Sydney: When he made the mess up, other people would say it wasn’t a good picture. He turned it into something that it could be. Kind of like the splotch Aleeza had on her paper, she turned it into what could be.  

Nolan: I think when he threw the camera he was just playing but then when he looked closer at the photo, he would have never made it if he hadn’t thrown the camera across the room. Once he looked at the picture and he really looked closer and discovered what was new about that.

Aleeza: He didn’t really know what he was doing, but actually he was like wow, this photo is the coolest thing I could have made.  

Sydney: If he hadn’t had thrown the camera he would have never even known this thing could exist. If he had never done this he could have actually could have gotten a different idea, like a flying camera.

Ellie: The accidental oopsie.  

Heather: Has anyone ever experienced that? Where you were playing around and you didn’t mean to make something but you did because you were open to the possibility?  

August: I have a connection because when I was at home my mom said do you want to write and I said yeah and I grabbed my pen and just let my pen go wherever it wanted and it looked like a three-eyed monster and it actually looked really cool.  

Jack: Well I was painting at my house. I don’t know what to paint. When I first started I was like I don’t know what it is, but when I looked closer it looked like a world, an earth with people on it, but I didn’t realize it at first.  

Heather: Today at Explore, start by playing but pay attention: “Is there something I encounter that I didn’t plan? Something unexpected?” You’ll have time to write what you discover at the end of explore.  

When Aila knocked me and Lucas’ marble run, we got a great idea. – August
I know I shouldn’t follow an accident when I don’t care much about it. I know I should go back to an accident when I really notice it and it gives me an idea. – Aleeza
You should look more close. You might have a great idea. – Lucas










Because sometimes you find things you care about and sometimes you don’t. – Ellie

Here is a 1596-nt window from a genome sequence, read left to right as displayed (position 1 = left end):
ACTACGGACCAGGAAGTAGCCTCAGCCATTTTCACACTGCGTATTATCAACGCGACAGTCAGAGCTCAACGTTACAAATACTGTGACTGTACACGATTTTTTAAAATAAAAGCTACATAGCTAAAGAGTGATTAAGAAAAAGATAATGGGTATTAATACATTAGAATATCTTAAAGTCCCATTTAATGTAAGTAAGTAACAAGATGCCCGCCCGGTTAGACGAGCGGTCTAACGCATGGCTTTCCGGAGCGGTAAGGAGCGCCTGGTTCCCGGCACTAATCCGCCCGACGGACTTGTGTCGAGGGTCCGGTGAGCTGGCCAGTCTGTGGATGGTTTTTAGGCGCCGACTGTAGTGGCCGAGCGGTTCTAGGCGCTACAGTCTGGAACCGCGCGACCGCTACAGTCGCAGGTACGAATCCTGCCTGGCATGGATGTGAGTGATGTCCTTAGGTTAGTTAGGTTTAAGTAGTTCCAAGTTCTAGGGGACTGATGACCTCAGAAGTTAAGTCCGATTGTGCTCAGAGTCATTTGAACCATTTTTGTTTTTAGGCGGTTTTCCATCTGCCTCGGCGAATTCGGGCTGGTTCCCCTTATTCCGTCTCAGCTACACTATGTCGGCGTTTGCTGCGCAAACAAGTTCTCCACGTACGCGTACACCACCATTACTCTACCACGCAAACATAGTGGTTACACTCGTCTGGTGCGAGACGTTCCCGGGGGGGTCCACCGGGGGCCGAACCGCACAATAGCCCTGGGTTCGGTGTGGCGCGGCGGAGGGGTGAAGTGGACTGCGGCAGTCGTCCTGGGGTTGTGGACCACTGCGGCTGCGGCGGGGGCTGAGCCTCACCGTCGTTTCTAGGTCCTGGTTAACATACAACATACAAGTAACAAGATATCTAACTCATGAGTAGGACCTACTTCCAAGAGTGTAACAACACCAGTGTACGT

You look closer at the thing and decide if you want to keep it…
…I know that if you follow an idea, you could find new ideas, but if you don’t, that idea will be lost. – Sydney











Once again, the children have tossed the ball back to me. As I observe what they are exploring, listen to what they are saying, and read what they are writing, I’m curious about how these ideas relate to our intentions for the year and how to support building new understanding of these experiences together.

Some things I am currently wondering are:

  • What materials might invite opportunities to stumble into the unknown? Should we look closer to find something surprising in familiar materials? What might happen if we offer unfamiliar materials?
  • What mindsets or dispositions support people to become more likely to encounter these types of moments and see them as possibilities to propel their thinking? Can this be practiced? How?
  • Why do we care about oopsidental moments? Why is this an idea the world needs? Will paying attention to these moments fill a need? Create something new? Help us to explore new questions?
  • How might paying attention to these moments have an impact on ourselves, each other, or other people outside of our community?
  • If you can find serendipitous moments in materials, can you also do that with other people? With ideas?

What oopsidental moments are you finding?  How are you becoming more adept at cultivating the art of serendipity?

October 15, 2017

One response to “An Oopsidental Moment

  1. Thanks Heather! That was so great. I’m going to challenge myself this week to consider where I might find moments of inspiration in mistakes.